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Wine Basics - A Beginner's Guide to Drinking Wine

Marie Gabrielle

Posted on July 16 2021

“From a fermented grape juice to a bottle of wine” is probably the most common misconception about wine. Guess what? Winemaking is a complex process. Grape variety, fermenting technique, and age affect the taste profile of the wine.

Drinking wine is a pleasurable experience worth exploring; it is more than just consuming an alcoholic drink. Whether you're just getting started with drinking or work in the industry, these easy-to-follow guidelines will help you to discover and enhance your taste preference, as well as a foundation for your long and delicious journey in appreciating wines.

The Basics

Wine commonly comes from grapes, but it is not like the ones you can find at a local grocery store. Instead, winemakers use grapes or Vitis Vinifera varieties in creating their wines. This type of grape is smaller, sweeter, has thicker skins, and contains seeds.

Around 1,300 grape types are for commercial production, but about 100 of these kinds account for 75% of all vineyards worldwide. Today, winemakers use popular and quality grape varieties in their vineyards.

Five Major Types of Wine

Wines have five categories. Each category has different winemaking processes and grape varieties.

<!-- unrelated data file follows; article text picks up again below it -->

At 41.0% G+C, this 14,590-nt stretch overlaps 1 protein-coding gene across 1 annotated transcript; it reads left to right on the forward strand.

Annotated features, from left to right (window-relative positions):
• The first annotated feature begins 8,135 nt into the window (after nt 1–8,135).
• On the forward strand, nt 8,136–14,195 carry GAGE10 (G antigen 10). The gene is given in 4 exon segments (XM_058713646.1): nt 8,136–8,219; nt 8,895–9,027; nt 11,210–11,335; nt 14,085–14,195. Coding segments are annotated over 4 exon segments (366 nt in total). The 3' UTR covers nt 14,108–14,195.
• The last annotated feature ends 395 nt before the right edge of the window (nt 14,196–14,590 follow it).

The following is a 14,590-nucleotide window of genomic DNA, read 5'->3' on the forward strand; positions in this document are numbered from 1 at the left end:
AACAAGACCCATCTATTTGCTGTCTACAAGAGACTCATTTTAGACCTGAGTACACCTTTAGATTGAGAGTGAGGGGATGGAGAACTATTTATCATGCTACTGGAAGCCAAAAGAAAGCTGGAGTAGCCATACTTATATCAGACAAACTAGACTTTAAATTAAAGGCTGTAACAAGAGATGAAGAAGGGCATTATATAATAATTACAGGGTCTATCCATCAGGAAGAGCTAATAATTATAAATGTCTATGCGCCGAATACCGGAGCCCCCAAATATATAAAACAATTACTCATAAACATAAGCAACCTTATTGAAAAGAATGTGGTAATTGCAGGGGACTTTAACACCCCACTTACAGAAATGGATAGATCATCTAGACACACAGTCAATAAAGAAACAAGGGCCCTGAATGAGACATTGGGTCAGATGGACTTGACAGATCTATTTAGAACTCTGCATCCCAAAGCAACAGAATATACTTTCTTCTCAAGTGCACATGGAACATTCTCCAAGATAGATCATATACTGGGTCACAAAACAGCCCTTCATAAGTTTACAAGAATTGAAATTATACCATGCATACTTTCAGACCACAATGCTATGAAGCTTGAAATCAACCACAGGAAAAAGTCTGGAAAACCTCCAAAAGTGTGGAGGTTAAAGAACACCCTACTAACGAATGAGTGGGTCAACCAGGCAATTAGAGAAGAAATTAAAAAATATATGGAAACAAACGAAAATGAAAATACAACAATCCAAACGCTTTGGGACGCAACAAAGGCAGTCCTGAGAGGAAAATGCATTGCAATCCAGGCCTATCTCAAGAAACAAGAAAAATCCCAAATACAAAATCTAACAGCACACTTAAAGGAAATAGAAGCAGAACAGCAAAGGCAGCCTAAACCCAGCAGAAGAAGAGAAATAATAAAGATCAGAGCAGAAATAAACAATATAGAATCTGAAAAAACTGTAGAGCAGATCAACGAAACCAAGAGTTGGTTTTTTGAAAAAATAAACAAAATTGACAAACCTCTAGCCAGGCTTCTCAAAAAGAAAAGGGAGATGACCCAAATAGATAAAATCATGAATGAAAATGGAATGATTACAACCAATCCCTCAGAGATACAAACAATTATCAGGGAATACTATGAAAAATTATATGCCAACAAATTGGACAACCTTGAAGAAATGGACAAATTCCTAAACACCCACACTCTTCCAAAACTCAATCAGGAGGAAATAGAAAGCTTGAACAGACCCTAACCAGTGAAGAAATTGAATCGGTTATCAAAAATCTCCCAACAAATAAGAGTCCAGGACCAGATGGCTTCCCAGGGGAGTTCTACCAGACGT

White Wine

White wines are from white and occasionally black grapes, ranging from light to complex taste. Chardonnay, Riesling, Sauvignon Blanc, Pinot Grigio, or Pinot Gris are considered some of the most popular white wine grape varieties.

Red Wine

Red wines are from black grapes and range in flavor from light to bold. Merlot, Pinot Noir, Cabernet Franc, Cabernet Sauvignon, Syrah, Malbec, and Grenache are some of the most popular red wine grape varieties.

Rosé Wine

The production of rose wine is done by combining white and red wine or from black grapes in which winemakers remove the skins before it gets a deep crimson color. Moreover, both dry and sweet versions of Rosé wine are popular.

Dessert Wine

Dessert wines are often sweet. However, there are a variety of dry, fortified dessert wines available, such as dry Sherry.

Sparkling Wine

Sparkling wine ranges from lean and dry to rich and sweet, and it also comes in white or red. Secondary fermentation produces bubbles in this type of winemaking.

The Process Of Tasting Wines

  1. Check the bottle's label; this will provide us information about the wine's origins, such as the grape variety and age.
  2. Glasswares should be appropriate for the type of wine served. So, be sure to select the right glass for sparkling, white, or red wines.
  3. Properly hold the stem of the glass wine; this will keep your hand's heat and odor from interfering with the wine's scents.
  4. Pour one-third of the glass and gently swirl it around. Swirling it will amplify the wine's aroma, promoting more oxygen in the wine glass.
  5. Sniff the wine; the intensity of the aroma will determine the wine's complexity. Simple wines will have primary fruit scents, whereas complex wines will contain secondary fragrances developed during the winemaking process. Finally, wines that have been aged will include tertiary aromas of vessel aging, such as oak.
  6. Take a sip of wine. Swish it around in your tongue to absorb the flavors rather than swallowing it. Take a moment to consider the robust flavor before consuming for the finish. The taste of good wine will linger in your palette for a reasonable amount of time.


Wine is a pretty straightforward beverage that grows increasingly complex as you learn more about it. The funny thing is that everyone can still appreciate it no matter how little they know. In a sense, wine is gratifying!